silentbob i was seventeen years old when i began writing on men's room stalls. I would add to the graffitti, add to the art, the last great form of expression, the final method of free speech.
I would write the phone numbers of all my friends and suggest people call them.
If you've ever found your number on a washroom stall, chances are i put it there.
As i got older my writing became more political. I would write things like, "REVOLT!" and "FUCK THE USA!" making sure to properly put periods after U-S-and A.
i picked this one bathroom at work i would write in every day. people would write racist or sexist jokes, and every day i respond to a different one, to counter it, to dismiss it as irrational or invalid.
Someone wrote this really bad one that was about black people and i had the greatest response ever, and i wrote it, and i felt so satisfied.
The next day i came in and all the graffitti, all the work i had done had been painted over.
i was so disappointed i almost cried.
No one would ever get to read the great response i made to the joke.
What scared me most was that it wasn't until i started responding to the racist jokes and anyone took notice.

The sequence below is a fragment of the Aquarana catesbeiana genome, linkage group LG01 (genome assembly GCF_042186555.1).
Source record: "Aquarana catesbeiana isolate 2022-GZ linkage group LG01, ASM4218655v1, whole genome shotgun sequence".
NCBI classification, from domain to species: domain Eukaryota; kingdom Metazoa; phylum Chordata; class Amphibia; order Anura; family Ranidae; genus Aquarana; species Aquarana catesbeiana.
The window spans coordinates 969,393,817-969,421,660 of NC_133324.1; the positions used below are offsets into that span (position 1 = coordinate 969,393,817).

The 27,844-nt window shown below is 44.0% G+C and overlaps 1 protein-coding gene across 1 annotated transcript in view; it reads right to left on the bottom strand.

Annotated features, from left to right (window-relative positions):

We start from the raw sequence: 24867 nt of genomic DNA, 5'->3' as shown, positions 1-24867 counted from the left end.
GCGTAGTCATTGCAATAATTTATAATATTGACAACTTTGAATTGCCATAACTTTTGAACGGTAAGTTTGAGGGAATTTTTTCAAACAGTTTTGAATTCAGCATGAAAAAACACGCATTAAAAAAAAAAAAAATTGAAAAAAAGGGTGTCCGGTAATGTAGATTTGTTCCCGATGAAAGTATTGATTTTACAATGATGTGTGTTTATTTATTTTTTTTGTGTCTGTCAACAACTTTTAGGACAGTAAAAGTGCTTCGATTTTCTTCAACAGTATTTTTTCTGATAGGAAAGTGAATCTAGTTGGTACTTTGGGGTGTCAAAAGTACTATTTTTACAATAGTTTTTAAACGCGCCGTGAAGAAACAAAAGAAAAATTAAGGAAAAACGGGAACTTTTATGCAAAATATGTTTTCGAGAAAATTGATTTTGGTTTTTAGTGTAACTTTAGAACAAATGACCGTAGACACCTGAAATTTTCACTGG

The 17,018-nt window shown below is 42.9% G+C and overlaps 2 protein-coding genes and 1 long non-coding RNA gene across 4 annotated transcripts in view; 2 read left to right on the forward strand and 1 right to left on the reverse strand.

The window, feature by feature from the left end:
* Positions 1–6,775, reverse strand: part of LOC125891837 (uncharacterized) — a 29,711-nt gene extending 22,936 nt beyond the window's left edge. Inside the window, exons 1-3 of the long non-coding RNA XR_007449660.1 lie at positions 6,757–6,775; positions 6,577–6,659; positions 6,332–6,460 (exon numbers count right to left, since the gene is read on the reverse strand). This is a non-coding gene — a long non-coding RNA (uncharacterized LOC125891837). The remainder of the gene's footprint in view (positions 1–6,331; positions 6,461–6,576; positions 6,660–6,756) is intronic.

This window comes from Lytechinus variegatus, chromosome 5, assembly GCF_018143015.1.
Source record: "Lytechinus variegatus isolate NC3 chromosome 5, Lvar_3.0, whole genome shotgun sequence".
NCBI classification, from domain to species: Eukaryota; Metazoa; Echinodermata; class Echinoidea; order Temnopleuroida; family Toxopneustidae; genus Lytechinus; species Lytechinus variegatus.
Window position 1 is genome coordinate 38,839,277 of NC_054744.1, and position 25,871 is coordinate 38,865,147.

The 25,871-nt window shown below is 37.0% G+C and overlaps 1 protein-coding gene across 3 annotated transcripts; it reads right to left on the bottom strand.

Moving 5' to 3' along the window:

It was like they didn't care.
The day after that there was a new racist joke on the wall.
I quit my job the next day.
As i got older, and the more experiences i had, i started writing more personal things. I would keep them cryptic but they would be very very true to my emotions and how i was feeling.
I would write things like, "Where did you go?" and "i saw you with him today."
Because i am a poet.
I would write these on the mens room stalls of the dorms.
One day there was a response.
"Where did you go?"
"All over your face," someone had written.
"I saw you with him today"
"I guess that means you're gay"
Needless to say i was not impressed.
neesh I hate monologues. Not as a form of art I love narrative monologues but as a way of life. So why is it that I'm trapped in one? I started three books today. It was like being back in France again, when I woke up. I could hear the footsteps outside my door, and I was afraid to leave. So I hid here, and didn't eat.

The other day walking from the station to the piano lesson, I started becoming frenetic, thinking about how to capture the mood of a piece, and how it's something internal, something you have to feel at the time of playing the piece, to convey, but I wasn't sure I could fully comprehend the feelings of a piece, not clearly enough to feel them and put them across. Perhaps enough to hear them and feel them as a result, but causing that result myself? The first bar of clair de lune is feeling enough to elude me, in this drought. But he did say the first line is the best and toughest bit, though people murder it.